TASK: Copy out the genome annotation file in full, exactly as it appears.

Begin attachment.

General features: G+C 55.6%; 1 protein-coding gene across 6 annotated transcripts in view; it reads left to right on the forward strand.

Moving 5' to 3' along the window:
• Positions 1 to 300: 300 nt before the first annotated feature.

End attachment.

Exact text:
General features: G+C 55.6%; 1 protein-coding gene across 6 annotated transcripts in view; it reads left to right on the forward strand.

Moving 5' to 3' along the window:
• Positions 1 to 300: 300 nt before the first annotated feature.